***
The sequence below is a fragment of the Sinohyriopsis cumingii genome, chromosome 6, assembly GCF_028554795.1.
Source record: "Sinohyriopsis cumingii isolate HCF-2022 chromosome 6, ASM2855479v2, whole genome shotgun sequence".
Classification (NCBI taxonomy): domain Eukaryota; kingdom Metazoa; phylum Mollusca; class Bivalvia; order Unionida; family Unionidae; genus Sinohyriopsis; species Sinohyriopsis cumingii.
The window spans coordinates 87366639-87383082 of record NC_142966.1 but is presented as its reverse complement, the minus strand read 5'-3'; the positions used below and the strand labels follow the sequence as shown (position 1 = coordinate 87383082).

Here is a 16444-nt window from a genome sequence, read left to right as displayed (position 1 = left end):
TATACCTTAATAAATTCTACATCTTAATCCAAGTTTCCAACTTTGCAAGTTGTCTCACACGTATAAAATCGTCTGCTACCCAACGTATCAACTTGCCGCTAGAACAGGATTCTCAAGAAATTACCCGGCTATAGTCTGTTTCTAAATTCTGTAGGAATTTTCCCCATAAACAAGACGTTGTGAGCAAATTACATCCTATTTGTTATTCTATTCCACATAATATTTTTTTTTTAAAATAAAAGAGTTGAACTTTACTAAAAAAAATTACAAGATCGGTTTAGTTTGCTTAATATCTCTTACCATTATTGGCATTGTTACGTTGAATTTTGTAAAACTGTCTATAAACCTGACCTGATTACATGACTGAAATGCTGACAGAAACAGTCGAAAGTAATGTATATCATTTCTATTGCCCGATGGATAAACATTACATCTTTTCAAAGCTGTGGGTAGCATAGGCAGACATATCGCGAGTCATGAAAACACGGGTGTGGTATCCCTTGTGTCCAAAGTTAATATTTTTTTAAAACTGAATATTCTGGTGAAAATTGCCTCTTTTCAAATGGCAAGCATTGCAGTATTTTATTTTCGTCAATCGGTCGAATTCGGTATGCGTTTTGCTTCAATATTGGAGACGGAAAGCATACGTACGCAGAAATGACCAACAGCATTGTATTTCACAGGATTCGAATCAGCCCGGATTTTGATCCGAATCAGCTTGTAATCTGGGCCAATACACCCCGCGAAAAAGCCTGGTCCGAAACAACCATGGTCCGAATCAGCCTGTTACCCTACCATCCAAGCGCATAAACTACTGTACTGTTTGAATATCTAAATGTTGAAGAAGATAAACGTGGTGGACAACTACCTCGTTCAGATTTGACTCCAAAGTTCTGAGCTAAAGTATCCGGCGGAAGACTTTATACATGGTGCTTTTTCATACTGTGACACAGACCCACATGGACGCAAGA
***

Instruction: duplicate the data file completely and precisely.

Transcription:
The sequence below is a fragment of the Sinohyriopsis cumingii genome, chromosome 6, assembly GCF_028554795.1.
Source record: "Sinohyriopsis cumingii isolate HCF-2022 chromosome 6, ASM2855479v2, whole genome shotgun sequence".
Classification (NCBI taxonomy): domain Eukaryota; kingdom Metazoa; phylum Mollusca; class Bivalvia; order Unionida; family Unionidae; genus Sinohyriopsis; species Sinohyriopsis cumingii.
The window spans coordinates 87366639-87383082 of record NC_142966.1 but is presented as its reverse complement, the minus strand read 5'-3'; the positions used below and the strand labels follow the sequence as shown (position 1 = coordinate 87383082).

Here is a 16444-nt window from a genome sequence, read left to right as displayed (position 1 = left end):
TATACCTTAATAAATTCTACATCTTAATCCAAGTTTCCAACTTTGCAAGTTGTCTCACACGTATAAAATCGTCTGCTACCCAACGTATCAACTTGCCGCTAGAACAGGATTCTCAAGAAATTACCCGGCTATAGTCTGTTTCTAAATTCTGTAGGAATTTTCCCCATAAACAAGACGTTGTGAGCAAATTACATCCTATTTGTTATTCTATTCCACATAATATTTTTTTTTTAAAATAAAAGAGTTGAACTTTACTAAAAAAAATTACAAGATCGGTTTAGTTTGCTTAATATCTCTTACCATTATTGGCATTGTTACGTTGAATTTTGTAAAACTGTCTATAAACCTGACCTGATTACATGACTGAAATGCTGACAGAAACAGTCGAAAGTAATGTATATCATTTCTATTGCCCGATGGATAAACATTACATCTTTTCAAAGCTGTGGGTAGCATAGGCAGACATATCGCGAGTCATGAAAACACGGGTGTGGTATCCCTTGTGTCCAAAGTTAATATTTTTTTAAAACTGAATATTCTGGTGAAAATTGCCTCTTTTCAAATGGCAAGCATTGCAGTATTTTATTTTCGTCAATCGGTCGAATTCGGTATGCGTTTTGCTTCAATATTGGAGACGGAAAGCATACGTACGCAGAAATGACCAACAGCATTGTATTTCACAGGATTCGAATCAGCCCGGATTTTGATCCGAATCAGCTTGTAATCTGGGCCAATACACCCCGCGAAAAAGCCTGGTCCGAAACAACCATGGTCCGAATCAGCCTGTTACCCTACCATCCAAGCGCATAAACTACTGTACTGTTTGAATATCTAAATGTTGAAGAAGATAAACGTGGTGGACAACTACCTCGTTCAGATTTGACTCCAAAGTTCTGAGCTAAAGTATCCGGCGGAAGACTTTATACATGGTGCTTTTTCATACTGTGACACAGACCCACATGGACGCAAGA